to each state service needs to better
reflect the demographic and geographic
realities of that region.
"Jurisdictions that have a lot of aged
care facilities need resources to get to those
facilities. Our organisation has 900 aged
care facilities [in NSW]; it takes us three
years to get around and see all of them."
Similarly, there is not a level playing
field between states regarding the
proportion of special needs groups in
each region. Indigenous, CALD and
LGBTI communities often take more
time and resources to successfully build
relationships in, Westacott argues.
ACSA also draws attention to the utilisation
of services by special needs clients.
"Members have raised some concern
about lack of services for people from
special needs groups (e.g. CALD)," its
submission states. It goes on to say that
special needs groups are not clearly
defined in the review discussion paper.
Similarly, ACSA says the review should
define the process for supporting people
with a cognitive impairment. "Members
report a lack of services that could assist
in this space," it says.
In terms of improving access for
Aboriginal people, Crabtree says that her
Advocacy Network (OPAN), to
solidify their state-based work,
provide capacity building and act as
a conduit between themselves and
the Federal Government.
"We think that with the amount
of money we get through the
NACAP, the advocacy organisations
are pretty nimble and do a very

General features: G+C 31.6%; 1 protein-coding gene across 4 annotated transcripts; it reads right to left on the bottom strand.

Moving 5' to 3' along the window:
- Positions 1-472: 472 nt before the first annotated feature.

effective job," Westacott says.
He acknowledges that the
services' reach outside the capital
cities could be improved, and
believes the government should consider
modest but flexible resourcing options,
such as allowing agencies to cohabit
with existing service providers in key
Crabtree argues that the "end-to-
end advocacy program" being sought is
already three quarters built, as seven of
the nine OPAN agencies are currently
funded to provide both NACAP and CHSP
"It only remains that funding for
Victoria and Central Australia needs to be
provided along with improved funding for
NSW," she says.
SIMILAR VIEW AMONG
The advocacy agencies' push for the
current state-based system has support
from several key stakeholder groups, such
as carers, seniors and providers.
While most support the government's
move towards a national framework, with
clear definitions and guidelines around
aged care advocacy, they are against the
option of moving to a centralised, national
"Retaining the current structure of
separate jurisdiction-based organisations
would continue to be the most efficient
aged care advocacy service model," Carers
Australia says in its submission to the review.
Similarly, Aged and Community
Services Australia (ACSA) concludes
that the current model provides national
consistency with state-based flexibility.
"Members report that they have
respect for the current NACAP services
and that the current model works well to
support consumers while they maintain
a good relationship with providers," its
National Seniors says that the state-
based model allows room for flexibility
of services and increased access, while
limiting administrative costs.
While endorsing the current state-based
system, almost everyone has views on
where it can be improved.
The advocacy agencies say the
department needs to appoint a secretariat,
which could be established with a "small
allocation of additional funding", to
formalise their OPAN network and act as a
The secretariat could facilitate
Russell Westacott Greg Mahney
www.australianageingagenda.com.au | 47